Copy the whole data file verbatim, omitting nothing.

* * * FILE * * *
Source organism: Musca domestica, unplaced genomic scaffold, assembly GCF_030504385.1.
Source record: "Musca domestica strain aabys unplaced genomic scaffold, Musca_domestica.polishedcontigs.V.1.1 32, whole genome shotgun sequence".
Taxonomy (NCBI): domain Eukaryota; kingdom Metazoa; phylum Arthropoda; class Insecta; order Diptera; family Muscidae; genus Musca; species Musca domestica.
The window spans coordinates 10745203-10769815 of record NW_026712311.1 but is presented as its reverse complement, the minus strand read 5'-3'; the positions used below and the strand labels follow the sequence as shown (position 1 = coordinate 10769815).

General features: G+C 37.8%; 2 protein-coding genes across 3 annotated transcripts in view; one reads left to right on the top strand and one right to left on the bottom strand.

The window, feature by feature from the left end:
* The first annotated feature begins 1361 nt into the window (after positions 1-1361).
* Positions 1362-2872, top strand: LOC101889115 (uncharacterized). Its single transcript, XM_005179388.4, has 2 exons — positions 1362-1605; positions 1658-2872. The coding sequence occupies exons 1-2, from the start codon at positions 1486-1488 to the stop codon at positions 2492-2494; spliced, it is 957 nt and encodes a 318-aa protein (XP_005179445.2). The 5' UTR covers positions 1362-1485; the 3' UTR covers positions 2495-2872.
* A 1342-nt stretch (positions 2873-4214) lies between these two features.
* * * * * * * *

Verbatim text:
Source organism: Musca domestica, unplaced genomic scaffold, assembly GCF_030504385.1.
Source record: "Musca domestica strain aabys unplaced genomic scaffold, Musca_domestica.polishedcontigs.V.1.1 32, whole genome shotgun sequence".
Taxonomy (NCBI): domain Eukaryota; kingdom Metazoa; phylum Arthropoda; class Insecta; order Diptera; family Muscidae; genus Musca; species Musca domestica.
The window spans coordinates 10745203-10769815 of record NW_026712311.1 but is presented as its reverse complement, the minus strand read 5'-3'; the positions used below and the strand labels follow the sequence as shown (position 1 = coordinate 10769815).

General features: G+C 37.8%; 2 protein-coding genes across 3 annotated transcripts in view; one reads left to right on the top strand and one right to left on the bottom strand.

The window, feature by feature from the left end:
* The first annotated feature begins 1361 nt into the window (after positions 1-1361).
* Positions 1362-2872, top strand: LOC101889115 (uncharacterized). Its single transcript, XM_005179388.4, has 2 exons — positions 1362-1605; positions 1658-2872. The coding sequence occupies exons 1-2, from the start codon at positions 1486-1488 to the stop codon at positions 2492-2494; spliced, it is 957 nt and encodes a 318-aa protein (XP_005179445.2). The 5' UTR covers positions 1362-1485; the 3' UTR covers positions 2495-2872.
* A 1342-nt stretch (positions 2873-4214) lies between these two features.